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Fox Files Lawsuit Against Dish’s Ad-Skipping DVR

24 May, 2012 By: Erik Gruenwedel


Dish Network countersues Fox and other major networks


Twentieth Century Fox Film Corp., Fox Broadcasting and Fox Television Holdings May 24 collectively filed a lawsuit against Dish Network LLC alleging breach of contract and copyright infringement regarding the satellite TV operator’s ad-skipping DVR.

The suit filed in U.S. District Court in Los Angeles alleges Dish’s rollout of the Auto Hop DVR service jeopardizes the future of free over-the-air television, among other charges.

“We were given no choice but to file suit against one of our largest distributors, Dish Network, because of their surprising move to market a product with the clear goal of violating copyrights and destroying the fundamental underpinnings of the broadcast television ecosystem,” the complaint reads.

Auto Hop allows Dish subscribers to automatically skip television ads on primetime network programming recorded in high-definition. The technology does not allow viewers to skip ads during the initial broadcast.

Regardless, reaction from TV executives has been swift and blunt. NBC Broadcasting president Ted Harbert called Auto Hop an “insult” to the TV ecosystem, while CBS CEO Les Moonves characterized the service as “illegal,” adding it undermined the network’s ability to produce primetime programming.

Meanwhile, Dish has filed a lawsuit against Fox, NBC, ABC and CBS in U.S. District Court in New York claiming the Auto Hop technology is no different than fast-forwarding conventional programming on a DVR.

In its countersuit, Dish contends the Auto Hop remains in compliance with its agreements with the networks. The satellite TV operator said monthly subscriber fees include significant “retransmission fees” that it pays to the major networks. With broadcasters making much of their content available for free on websites such as Hulu, Dish said they continue to “demand” substantial increases in their retransmission fees.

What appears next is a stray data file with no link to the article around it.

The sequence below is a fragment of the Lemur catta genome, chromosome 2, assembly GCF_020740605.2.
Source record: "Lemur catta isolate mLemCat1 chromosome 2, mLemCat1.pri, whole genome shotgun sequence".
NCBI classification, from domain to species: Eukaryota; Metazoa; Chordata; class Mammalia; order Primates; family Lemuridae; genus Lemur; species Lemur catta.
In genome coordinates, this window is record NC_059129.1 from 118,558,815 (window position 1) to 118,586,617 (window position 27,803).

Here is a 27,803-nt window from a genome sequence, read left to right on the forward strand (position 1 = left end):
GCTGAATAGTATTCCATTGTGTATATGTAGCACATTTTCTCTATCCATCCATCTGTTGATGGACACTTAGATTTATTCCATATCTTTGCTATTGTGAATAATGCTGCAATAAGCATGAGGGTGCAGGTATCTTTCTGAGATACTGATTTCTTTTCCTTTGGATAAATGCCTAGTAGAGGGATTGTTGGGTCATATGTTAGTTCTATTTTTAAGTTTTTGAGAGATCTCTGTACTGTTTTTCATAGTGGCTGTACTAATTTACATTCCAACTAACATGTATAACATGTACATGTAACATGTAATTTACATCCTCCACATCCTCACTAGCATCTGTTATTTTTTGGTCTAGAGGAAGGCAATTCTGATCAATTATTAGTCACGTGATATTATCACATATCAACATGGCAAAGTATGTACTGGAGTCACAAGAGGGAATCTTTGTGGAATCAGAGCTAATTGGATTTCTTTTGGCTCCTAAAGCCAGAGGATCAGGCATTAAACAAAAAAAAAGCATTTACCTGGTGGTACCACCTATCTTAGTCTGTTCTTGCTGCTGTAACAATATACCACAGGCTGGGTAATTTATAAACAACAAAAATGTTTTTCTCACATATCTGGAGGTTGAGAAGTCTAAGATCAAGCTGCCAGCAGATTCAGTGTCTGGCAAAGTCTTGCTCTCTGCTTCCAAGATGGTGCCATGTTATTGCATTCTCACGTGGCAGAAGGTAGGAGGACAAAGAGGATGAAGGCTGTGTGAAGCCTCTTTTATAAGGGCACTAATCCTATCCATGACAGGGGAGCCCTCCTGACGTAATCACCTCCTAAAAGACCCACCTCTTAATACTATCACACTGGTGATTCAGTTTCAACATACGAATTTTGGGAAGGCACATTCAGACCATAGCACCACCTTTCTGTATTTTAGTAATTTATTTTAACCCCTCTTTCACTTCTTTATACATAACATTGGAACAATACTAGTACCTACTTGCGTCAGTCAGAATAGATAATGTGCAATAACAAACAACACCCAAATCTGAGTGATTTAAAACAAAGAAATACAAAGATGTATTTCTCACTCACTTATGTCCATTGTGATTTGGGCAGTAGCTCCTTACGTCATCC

“Consumers should be able to fairly choose for themselves what they do and do not want to watch,” David Shull, Dish SVP of programming, said in a statement. “Viewers have been skipping commercials since the advent of the remote control; we are giving them a feature they want and that gives them more control.”

Dish’s suit included NBC, ABC and CBS after the three networks refused to carry ads touting the Auto Hop.

“We respect the business models that drive our industry, but we also embrace the evolving nature of technology and new ideas,” Shull said. “Advances in the ability to measure and target viewership will give the entire industry — including advertisers — the ability to develop better programming, more effective advertising and deliver an overall better experience to the viewer.”

The executive said the majority of viewers watch primetime shows live or during the same evening - the time that is most coveted by advertisers. Shull said the Auto Hop only works when activated by the viewer. He said the response by networks has been extreme.

"Will the networks next ask consumers to stop changing channels?" Shull said.


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